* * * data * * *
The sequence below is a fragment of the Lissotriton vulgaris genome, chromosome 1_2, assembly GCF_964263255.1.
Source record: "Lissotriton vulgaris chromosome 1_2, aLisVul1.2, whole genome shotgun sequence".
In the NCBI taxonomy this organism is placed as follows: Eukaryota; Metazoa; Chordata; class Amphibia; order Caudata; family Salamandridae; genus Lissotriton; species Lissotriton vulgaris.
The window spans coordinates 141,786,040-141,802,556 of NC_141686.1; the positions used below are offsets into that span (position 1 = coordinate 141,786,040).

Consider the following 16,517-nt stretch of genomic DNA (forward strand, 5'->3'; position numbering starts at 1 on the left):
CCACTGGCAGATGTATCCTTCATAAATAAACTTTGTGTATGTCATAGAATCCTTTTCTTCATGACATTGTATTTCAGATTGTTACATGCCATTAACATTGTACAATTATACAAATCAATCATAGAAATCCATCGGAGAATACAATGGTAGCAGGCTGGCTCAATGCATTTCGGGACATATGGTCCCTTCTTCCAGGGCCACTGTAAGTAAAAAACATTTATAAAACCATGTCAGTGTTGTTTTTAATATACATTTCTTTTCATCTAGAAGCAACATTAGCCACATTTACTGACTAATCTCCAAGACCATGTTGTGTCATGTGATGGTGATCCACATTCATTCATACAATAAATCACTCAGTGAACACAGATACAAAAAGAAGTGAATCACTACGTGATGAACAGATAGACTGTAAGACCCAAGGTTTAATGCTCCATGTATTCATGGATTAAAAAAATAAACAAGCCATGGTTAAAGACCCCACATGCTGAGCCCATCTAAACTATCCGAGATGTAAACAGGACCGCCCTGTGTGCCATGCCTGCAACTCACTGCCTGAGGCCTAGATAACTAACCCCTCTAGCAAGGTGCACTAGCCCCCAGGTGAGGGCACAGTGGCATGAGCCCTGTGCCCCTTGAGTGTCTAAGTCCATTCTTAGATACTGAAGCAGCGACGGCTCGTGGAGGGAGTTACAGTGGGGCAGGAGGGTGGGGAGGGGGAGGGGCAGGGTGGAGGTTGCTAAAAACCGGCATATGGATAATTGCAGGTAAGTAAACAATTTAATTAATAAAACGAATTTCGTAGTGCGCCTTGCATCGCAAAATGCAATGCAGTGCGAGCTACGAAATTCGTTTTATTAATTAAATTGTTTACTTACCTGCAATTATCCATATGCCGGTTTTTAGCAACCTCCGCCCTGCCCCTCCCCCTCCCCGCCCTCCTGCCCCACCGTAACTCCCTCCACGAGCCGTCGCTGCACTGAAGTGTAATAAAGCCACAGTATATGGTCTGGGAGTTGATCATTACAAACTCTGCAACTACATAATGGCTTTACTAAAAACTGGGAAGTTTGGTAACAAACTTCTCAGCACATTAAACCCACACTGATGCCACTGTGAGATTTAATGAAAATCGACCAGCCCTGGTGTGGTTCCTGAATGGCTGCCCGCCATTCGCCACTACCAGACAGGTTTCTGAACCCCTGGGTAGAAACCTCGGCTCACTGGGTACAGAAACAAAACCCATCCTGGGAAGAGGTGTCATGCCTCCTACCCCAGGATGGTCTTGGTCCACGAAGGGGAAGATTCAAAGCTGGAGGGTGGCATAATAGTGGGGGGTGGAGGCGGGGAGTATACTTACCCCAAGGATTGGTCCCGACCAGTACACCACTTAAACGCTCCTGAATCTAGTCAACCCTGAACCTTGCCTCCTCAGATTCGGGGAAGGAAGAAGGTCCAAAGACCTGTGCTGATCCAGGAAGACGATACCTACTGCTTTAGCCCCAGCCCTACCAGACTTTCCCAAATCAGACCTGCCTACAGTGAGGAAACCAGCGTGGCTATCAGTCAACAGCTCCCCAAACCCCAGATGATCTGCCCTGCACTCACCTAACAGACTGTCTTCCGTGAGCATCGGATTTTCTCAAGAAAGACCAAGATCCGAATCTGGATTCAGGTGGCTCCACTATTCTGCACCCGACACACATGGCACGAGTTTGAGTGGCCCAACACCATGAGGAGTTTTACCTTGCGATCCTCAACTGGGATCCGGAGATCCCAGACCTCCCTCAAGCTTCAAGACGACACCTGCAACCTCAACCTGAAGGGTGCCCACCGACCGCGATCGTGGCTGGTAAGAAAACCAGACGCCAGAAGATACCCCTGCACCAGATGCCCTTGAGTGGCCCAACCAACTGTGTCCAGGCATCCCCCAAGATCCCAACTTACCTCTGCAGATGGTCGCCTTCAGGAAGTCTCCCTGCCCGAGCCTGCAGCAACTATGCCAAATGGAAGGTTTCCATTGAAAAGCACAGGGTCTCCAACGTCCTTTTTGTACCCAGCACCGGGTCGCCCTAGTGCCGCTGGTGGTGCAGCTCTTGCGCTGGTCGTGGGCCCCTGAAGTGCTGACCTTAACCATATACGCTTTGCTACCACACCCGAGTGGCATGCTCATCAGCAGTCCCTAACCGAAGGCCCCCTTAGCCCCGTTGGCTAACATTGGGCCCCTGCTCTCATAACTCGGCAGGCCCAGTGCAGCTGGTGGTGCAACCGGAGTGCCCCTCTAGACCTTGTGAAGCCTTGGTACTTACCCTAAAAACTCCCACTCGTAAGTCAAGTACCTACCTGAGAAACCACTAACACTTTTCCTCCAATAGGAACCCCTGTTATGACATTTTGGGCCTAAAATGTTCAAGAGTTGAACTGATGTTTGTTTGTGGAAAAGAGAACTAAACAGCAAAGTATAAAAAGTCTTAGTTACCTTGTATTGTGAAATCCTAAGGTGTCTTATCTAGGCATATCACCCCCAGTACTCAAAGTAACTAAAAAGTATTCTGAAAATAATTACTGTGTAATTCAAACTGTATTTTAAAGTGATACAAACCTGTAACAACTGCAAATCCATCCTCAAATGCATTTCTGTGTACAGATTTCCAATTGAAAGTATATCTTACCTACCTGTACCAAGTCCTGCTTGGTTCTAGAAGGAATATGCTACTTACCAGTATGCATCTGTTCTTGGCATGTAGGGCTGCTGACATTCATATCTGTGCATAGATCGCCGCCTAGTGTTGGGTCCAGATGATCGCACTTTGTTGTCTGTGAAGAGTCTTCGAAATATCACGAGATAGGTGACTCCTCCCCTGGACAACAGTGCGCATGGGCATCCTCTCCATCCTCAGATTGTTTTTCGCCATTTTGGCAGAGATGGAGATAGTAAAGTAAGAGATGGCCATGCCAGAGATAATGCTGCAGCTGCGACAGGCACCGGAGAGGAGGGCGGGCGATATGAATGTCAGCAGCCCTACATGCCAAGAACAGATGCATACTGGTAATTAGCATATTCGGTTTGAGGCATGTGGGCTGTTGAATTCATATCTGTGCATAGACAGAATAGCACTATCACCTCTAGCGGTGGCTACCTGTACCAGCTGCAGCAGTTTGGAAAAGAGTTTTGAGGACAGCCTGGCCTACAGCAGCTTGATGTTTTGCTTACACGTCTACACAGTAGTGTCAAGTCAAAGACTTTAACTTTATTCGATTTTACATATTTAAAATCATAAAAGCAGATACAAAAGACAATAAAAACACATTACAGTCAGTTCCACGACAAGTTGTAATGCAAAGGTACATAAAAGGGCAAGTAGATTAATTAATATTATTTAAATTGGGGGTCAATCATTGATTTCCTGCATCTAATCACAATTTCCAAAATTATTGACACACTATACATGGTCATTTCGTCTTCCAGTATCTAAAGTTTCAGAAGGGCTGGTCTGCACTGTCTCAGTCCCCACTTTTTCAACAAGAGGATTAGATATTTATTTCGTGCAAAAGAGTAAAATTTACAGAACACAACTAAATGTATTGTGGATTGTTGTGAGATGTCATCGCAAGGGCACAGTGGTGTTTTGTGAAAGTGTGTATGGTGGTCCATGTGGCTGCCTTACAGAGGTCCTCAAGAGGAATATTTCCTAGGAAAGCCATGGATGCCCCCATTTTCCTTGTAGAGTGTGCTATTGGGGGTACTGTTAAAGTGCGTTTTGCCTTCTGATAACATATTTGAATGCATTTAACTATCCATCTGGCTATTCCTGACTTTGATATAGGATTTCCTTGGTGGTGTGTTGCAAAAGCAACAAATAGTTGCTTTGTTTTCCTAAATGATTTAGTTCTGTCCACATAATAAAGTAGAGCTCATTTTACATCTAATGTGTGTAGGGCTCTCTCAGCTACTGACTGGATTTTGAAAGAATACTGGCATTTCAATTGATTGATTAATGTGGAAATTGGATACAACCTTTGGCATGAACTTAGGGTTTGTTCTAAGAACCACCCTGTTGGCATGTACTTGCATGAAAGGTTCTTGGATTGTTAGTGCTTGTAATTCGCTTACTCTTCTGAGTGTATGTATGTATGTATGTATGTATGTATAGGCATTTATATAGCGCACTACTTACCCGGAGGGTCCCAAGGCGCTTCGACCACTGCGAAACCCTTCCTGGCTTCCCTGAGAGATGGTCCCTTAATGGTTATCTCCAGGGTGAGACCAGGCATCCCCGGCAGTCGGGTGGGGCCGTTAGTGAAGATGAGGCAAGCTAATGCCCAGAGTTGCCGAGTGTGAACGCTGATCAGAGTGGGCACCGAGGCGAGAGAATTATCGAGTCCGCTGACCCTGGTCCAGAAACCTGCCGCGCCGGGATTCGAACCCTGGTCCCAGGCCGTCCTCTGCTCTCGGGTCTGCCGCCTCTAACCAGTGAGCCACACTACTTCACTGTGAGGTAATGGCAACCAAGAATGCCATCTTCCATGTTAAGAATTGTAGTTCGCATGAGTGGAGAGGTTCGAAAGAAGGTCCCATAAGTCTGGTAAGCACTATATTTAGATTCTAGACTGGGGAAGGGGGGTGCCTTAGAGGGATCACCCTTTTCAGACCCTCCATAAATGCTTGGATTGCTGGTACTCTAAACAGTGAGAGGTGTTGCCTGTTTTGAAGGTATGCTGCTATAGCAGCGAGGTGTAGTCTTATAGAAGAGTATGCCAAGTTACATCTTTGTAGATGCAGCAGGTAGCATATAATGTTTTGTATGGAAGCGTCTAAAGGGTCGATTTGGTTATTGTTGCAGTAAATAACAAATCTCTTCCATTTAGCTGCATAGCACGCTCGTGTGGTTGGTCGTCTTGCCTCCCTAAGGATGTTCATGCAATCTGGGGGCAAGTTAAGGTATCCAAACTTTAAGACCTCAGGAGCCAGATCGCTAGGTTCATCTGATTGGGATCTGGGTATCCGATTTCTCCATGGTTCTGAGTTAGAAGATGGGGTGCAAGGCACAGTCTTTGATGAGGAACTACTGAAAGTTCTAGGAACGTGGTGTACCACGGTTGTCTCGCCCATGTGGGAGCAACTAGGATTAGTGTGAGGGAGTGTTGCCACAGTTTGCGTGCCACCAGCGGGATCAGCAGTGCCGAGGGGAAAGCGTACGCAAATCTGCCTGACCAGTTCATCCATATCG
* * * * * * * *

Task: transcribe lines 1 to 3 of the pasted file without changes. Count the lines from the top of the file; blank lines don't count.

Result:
The sequence below is a fragment of the Lissotriton vulgaris genome, chromosome 1_2, assembly GCF_964263255.1.
Source record: "Lissotriton vulgaris chromosome 1_2, aLisVul1.2, whole genome shotgun sequence".
In the NCBI taxonomy this organism is placed as follows: Eukaryota; Metazoa; Chordata; class Amphibia; order Caudata; family Salamandridae; genus Lissotriton; species Lissotriton vulgaris.